4Ground and Great Escape Games present the latest "Feature Building" for the Dead Man's Hand Old West building range: the Undertaker's
This will be a first for three new features to the range; this building is the first on sub-base C (a street corner sub-base); second, it is built with horizontal clapboarding (an older style of building ideal for an ACW period game and lets not forget the likes of Django set in the 1850's); third new feature is window glass as standard with all wider shop windows (so that's the larger downstairs not smaller upstairs windows).
This is the most extravagant DMH building to date. The building pictured has had nothing added except for the PVA/wood glue used during construction of the kit. This corner building comes with sub base C and its boardwalk decking enabling it to fit seamlessly along the boardwalk on ‘the corner of main street. These bases may be modelled into a gaming board permanently, allowing you to create a realistically modelled gaming area but still allowing flexibility with the placement of buildings.
As a feature building with large shop windows it also has glass (acetate) shop windows with painted advertising of his trade. All doors (exterior and internal) are pin hinged and this building has an internal staircase.
As befits a man of means such as the Undertaker this is one of the most extravagant buildings in Dead Man’s Hand. Where life is cheap and death can be had just playing a hand of cards, the Undertaker is one of the wealthiest folks in a town.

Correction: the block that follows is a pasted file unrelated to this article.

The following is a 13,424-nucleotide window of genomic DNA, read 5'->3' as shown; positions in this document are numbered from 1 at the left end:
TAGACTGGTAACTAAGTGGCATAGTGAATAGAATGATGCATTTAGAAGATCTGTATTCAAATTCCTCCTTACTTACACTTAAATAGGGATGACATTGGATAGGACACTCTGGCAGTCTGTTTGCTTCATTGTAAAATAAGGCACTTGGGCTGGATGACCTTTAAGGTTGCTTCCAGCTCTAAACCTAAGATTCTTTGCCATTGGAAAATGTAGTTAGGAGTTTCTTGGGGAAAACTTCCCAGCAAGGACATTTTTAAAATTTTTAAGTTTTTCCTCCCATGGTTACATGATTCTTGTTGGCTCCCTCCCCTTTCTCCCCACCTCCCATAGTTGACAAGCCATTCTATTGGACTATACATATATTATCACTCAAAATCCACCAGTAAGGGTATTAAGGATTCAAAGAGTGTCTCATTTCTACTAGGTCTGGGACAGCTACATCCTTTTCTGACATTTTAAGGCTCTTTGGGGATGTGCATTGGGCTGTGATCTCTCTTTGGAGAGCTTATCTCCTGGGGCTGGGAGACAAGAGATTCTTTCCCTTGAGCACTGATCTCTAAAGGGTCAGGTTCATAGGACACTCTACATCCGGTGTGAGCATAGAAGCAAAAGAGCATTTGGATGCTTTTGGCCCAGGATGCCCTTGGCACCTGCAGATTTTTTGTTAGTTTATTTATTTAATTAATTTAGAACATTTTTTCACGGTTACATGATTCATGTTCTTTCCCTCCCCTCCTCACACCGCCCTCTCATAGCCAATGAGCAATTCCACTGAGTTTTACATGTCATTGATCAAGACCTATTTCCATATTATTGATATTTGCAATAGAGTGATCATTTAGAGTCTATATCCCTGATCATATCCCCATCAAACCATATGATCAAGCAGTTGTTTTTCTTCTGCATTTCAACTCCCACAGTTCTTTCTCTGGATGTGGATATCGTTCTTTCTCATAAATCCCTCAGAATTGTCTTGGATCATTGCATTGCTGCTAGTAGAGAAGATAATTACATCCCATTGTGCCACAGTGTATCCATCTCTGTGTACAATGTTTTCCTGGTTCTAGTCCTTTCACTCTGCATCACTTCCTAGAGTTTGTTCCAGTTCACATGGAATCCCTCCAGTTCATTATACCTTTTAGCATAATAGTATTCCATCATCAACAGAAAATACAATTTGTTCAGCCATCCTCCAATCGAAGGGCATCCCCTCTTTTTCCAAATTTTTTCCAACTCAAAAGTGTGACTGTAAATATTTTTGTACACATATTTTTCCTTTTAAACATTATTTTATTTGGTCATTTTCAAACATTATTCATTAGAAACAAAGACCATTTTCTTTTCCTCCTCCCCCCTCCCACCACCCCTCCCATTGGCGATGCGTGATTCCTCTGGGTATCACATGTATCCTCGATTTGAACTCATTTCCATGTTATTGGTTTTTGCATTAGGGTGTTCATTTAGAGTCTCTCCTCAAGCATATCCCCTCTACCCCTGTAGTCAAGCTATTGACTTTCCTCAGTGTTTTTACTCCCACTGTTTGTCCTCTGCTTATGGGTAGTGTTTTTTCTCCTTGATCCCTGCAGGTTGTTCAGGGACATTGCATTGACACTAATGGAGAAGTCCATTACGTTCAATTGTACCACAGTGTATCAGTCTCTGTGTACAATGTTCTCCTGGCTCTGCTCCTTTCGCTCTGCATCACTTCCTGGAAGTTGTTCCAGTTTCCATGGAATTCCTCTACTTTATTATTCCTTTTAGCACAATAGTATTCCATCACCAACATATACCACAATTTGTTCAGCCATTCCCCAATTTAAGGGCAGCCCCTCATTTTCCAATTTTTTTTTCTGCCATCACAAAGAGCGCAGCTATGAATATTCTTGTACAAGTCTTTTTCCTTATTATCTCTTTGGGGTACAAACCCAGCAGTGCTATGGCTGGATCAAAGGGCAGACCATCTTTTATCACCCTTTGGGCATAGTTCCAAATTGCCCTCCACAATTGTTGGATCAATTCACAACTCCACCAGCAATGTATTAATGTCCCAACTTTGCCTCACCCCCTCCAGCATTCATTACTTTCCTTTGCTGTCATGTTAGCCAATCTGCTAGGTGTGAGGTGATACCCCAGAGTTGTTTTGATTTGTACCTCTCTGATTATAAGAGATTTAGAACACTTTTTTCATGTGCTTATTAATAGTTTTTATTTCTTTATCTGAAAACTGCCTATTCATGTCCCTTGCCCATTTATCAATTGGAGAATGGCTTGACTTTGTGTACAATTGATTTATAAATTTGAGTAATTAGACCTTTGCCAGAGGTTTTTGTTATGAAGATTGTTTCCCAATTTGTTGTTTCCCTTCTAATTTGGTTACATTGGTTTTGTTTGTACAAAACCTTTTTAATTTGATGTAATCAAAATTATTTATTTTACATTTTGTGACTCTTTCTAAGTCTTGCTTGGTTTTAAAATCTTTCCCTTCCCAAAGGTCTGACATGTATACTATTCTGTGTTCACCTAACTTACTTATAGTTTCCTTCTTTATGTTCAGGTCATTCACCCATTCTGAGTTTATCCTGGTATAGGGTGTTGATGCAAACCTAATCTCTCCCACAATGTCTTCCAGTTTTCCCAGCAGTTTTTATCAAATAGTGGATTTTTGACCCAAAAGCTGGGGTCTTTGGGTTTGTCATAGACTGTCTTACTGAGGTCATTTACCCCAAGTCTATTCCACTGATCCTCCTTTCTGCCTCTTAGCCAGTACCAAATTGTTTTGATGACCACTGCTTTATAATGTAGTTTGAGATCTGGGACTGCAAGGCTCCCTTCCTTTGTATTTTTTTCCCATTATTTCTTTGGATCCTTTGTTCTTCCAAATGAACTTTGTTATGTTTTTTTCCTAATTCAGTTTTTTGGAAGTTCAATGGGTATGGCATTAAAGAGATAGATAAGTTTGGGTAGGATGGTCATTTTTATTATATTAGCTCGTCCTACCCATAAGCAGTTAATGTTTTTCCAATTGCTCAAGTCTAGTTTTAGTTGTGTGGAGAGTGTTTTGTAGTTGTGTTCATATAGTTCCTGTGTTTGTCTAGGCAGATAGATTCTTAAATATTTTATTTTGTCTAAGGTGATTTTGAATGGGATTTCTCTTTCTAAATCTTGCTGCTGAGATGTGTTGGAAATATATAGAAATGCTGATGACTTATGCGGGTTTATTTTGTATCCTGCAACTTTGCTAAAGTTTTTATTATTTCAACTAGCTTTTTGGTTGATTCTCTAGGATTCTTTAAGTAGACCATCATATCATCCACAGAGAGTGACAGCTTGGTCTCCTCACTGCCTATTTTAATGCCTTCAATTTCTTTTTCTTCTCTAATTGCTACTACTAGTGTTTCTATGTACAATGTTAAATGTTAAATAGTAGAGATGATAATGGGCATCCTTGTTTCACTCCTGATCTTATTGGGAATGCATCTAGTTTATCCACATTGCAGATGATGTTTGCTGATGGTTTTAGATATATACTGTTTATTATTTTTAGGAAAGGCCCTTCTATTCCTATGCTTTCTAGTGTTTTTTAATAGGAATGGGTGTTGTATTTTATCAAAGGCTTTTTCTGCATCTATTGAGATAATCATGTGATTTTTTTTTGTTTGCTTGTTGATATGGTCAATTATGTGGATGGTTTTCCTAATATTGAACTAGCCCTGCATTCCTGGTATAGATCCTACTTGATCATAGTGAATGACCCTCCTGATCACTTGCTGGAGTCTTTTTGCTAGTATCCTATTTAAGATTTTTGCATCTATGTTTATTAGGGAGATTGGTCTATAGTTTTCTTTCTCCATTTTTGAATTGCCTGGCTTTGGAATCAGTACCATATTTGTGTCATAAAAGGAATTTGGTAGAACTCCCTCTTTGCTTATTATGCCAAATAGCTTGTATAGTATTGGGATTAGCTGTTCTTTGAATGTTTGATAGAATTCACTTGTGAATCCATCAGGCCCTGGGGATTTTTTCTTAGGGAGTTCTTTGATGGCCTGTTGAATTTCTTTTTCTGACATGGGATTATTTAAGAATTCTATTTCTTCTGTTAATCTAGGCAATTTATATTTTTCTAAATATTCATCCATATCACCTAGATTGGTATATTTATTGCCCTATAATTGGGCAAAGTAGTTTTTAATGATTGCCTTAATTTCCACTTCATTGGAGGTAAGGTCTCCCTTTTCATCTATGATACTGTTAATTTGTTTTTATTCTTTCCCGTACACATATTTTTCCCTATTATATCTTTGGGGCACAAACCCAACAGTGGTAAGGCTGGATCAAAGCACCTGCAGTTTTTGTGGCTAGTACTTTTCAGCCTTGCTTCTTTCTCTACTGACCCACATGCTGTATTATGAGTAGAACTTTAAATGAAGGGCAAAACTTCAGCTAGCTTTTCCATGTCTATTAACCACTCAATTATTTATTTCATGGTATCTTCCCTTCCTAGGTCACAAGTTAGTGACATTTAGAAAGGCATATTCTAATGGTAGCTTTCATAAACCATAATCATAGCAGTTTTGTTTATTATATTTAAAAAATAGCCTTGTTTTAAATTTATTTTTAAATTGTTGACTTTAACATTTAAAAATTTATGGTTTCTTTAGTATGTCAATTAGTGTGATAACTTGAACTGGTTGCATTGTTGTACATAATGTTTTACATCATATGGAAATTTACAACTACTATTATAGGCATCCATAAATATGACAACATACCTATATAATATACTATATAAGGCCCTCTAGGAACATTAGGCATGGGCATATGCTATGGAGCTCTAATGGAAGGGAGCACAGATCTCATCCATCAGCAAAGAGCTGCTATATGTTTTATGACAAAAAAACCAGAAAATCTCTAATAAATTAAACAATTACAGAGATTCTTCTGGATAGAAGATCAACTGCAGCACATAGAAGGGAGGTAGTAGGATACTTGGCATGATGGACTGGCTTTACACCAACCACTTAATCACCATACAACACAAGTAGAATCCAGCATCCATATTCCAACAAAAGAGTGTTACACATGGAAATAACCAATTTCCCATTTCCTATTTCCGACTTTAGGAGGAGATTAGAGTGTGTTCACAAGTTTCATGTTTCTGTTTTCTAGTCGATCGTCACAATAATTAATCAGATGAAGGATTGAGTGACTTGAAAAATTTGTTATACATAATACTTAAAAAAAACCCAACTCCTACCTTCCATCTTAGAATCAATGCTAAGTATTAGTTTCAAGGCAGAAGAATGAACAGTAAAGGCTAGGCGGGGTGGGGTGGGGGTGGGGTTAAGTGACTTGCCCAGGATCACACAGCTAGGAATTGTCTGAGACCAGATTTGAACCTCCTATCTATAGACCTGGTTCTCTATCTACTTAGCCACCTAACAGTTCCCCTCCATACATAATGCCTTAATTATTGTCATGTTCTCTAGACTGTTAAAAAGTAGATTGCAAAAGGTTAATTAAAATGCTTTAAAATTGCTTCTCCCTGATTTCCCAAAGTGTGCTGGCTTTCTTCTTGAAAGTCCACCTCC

Built from the earlier post and beam framing with clapboard siding, rather than cheaply balloon framed, its older style construction makes this building perfect for the1830’s, 40’s and Civil War periods. This type of framing required carpenters, were as carpenters said ‘all Balloon Framing needs is lots of long milled timber and a bucket of 6” nails’. Our Undertaker was an apprentice served Cabinet maker, by trade the senior qualification for carpenters, so no wonder he opted for this more costly but more substantial form of timber framing.
During the Civil War a large number of carpenters made boxes for burials and also worked for the Embalming Surgeons during their service. From this on the job training, and with the invention of formaldehyde in 1866, Undertaking moved from being a job of necessity to a lucrative craft. Many of these men moved out west (where life was short) and earn ten times more than they would of done back east as furniture makers.
Hardly surprising the Undertaker was one of the wealthiest people in town when charging between $4-$7 just for a plain box coffin, while also preforming funerals and hiring out morning wear to families they could charge lots more. For the Undertaker though the best business were lone gunmen and bandits where the sheriff would turn over all of the deceased’s belongings to fund a funeral, when one pistol is worth $25 who is gunna complain if you sell their stuff off for a plain box and no ceremony.
Weight 850g for postage purposes. See Customer Service page for details of postage charges. Scenery and miniatures are shown for scale and are not included.